Are SAT or ACT scores required?
Who comes to Smith?
How diverse is Smith?
What's the total enrollment?
What's the application procedure for entering first year students? What are the deadlines?
What are the requirements for admission to Smith?
What are the average SAT scores for entering first year students?
Is an interview required? Can I interview with an alumna in my area?
Can I apply without a high school diploma?
What is your policy on AP classes, IB classes and college classes prior to coming to Smith?
How does Smith consider applications from undocumented students?
How are students evaluated?
What is Early Decision?
Can I defer my entrance to Smith?
How does Smith consider applications from transgender students?
SAT I or ACT scores are optional for U.S. Citizens and U.S. permanent residents. International students who are attending high school in the U.S. must submit SAT I or ACT scores. SAT II subject tests are optional for any applicant.
We accept official scores that are listed on the high school transcript or sent from the testing agency. Scores listed on the Common Application are considered self-reported and will be reviewed by the admission committee.
Most students choose Smith because of its academic reputation. Smith attracts students from all 50 states and more than 60 different countries. We have students from a variety of ethnic and religious backgrounds, political affiliations and socio-economic levels. We value diversity at Smith and define it in the true sense of the word.
Many colleges talk about the importance of diversity to a campus community, but Smith has gone beyond words, opening as many doors as possible to welcome a broad and diverse population of outstanding students. Bright young women from almost every racial, ethnic, political, social, economic, religious and cultural background, come to Smith to challenge themselves intellectually. The community at Smith includes more than 30 percent student of color population; of the total student body approximately 5 percent are African American, 9 percent Latina, 12 percent Asian-American/Pacific Islander and 1 percent Native American; 12 percent are international students and 5 percent are nontraditional students. Nearly 17 percent of students are the first in their families to attend college and the student body is socioeconomically diverse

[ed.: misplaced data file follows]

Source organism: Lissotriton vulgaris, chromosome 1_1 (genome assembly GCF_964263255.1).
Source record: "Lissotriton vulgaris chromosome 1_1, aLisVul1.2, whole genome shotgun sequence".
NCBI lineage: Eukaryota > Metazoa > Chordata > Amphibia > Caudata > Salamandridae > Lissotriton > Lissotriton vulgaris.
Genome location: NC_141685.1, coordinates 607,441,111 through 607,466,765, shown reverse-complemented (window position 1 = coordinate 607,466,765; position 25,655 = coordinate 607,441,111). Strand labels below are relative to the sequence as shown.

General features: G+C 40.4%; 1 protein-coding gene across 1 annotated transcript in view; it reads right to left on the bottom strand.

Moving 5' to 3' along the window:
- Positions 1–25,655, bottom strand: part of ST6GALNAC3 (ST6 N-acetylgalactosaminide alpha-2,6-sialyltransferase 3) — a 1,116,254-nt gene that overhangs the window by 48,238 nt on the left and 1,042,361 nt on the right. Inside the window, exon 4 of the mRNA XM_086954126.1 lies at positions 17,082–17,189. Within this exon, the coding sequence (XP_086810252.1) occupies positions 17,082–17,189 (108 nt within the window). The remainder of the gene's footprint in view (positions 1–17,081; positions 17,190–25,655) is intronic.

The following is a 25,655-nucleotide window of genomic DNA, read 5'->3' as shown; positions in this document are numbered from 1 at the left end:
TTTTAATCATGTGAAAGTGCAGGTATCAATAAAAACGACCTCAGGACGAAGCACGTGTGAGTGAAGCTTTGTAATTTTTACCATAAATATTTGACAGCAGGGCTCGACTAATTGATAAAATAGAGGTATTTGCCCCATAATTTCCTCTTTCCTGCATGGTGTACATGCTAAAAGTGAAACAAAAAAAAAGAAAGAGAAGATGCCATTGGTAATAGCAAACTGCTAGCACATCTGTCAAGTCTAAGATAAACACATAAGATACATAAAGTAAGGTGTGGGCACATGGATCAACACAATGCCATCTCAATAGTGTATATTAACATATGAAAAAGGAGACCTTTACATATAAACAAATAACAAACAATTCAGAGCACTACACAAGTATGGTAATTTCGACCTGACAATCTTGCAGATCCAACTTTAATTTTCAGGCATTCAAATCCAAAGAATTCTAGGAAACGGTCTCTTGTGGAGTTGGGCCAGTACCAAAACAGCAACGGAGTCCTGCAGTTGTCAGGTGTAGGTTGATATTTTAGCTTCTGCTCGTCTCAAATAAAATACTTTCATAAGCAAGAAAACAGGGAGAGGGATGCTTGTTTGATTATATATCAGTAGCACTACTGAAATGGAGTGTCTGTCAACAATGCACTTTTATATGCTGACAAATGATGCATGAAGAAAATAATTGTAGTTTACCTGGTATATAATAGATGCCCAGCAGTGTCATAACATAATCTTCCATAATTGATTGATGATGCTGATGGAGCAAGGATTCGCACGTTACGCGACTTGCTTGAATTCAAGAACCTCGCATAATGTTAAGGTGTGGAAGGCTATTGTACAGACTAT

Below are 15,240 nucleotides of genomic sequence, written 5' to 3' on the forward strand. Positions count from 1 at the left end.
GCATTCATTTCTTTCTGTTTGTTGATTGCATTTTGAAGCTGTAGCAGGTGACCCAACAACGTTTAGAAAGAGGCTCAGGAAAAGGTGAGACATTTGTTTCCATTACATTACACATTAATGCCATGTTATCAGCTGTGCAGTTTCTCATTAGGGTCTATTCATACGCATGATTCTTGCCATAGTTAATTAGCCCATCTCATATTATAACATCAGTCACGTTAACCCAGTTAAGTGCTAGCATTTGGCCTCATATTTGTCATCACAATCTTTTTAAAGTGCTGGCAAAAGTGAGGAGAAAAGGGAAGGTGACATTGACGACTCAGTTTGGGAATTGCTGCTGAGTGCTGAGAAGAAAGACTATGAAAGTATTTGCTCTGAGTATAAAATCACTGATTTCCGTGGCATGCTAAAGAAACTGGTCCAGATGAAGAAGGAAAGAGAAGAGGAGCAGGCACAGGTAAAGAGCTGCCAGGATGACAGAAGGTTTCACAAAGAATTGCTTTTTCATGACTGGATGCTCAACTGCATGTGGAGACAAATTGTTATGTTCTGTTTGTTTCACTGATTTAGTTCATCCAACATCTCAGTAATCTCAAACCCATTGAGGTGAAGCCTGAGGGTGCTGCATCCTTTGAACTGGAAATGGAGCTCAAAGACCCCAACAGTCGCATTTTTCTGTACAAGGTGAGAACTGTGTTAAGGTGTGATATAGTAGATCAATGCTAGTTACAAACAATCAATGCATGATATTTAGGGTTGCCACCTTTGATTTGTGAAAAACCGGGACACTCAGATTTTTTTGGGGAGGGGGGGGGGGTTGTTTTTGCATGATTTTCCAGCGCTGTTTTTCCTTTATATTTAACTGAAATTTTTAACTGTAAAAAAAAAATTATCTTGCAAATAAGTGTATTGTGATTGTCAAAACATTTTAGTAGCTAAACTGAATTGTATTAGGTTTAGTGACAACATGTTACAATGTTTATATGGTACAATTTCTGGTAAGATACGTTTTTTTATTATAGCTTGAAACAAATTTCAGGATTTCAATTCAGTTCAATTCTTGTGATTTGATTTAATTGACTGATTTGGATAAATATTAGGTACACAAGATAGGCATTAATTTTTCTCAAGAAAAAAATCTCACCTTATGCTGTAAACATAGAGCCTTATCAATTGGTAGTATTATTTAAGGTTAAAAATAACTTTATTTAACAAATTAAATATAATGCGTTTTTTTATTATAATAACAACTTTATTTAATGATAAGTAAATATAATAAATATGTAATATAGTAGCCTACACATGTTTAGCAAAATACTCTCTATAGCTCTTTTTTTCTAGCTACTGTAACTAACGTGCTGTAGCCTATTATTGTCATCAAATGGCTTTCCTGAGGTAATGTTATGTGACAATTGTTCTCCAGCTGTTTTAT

2,500 undergraduates on campus, with about another 150 undergraduates studying off campus.
Students can apply to Smith under one of three decision plans: Early Decision Fall, Early Decision Winter and Regular Decision. By applying Early Decision, a student makes a commitment that if she is admitted she will enroll. Students accepted under Early Decision plan have one month after being notified to inform Smith of their plans to enroll. The Requirement and Deadlines page contains more information.
Students must complete an application by the application deadline and submit the application fee or fee waiver. There is no typical applicant to Smith and no typical academic program, but it is strongly recommended that a student prepare for Smith by taking the strongest courses offered by her high school. Where possible this should include: four years of English composition and literature, three years of a foreign language (or two years each of two languages), three years of mathematics, three years of lab science, and two years of history. Beyond meeting the normal requirements, we expect each candidate to pursue in greater depth academic interests of special importance to her.
The middle 50 percent of Smith students fall between 1830 and 2150.
A personal interview is highly recommended. It gives a student the opportunity to highlight information about herself that she feels her application does not adequately reflect. It also provides an opportunity to ask specific questions about Smith. A student may interview with an admission officer in the Office of Admission or with an alumna in her area. We recommend that those students living or attending school within 200 miles of Smith schedule an on-campus interview if at all possible. To schedule an interview, call the Office of Admission at (413) 585-2500 or send us an email. Or, if you cannot make the trip to campus, please use the lookup to find a Smith Alumna in your area.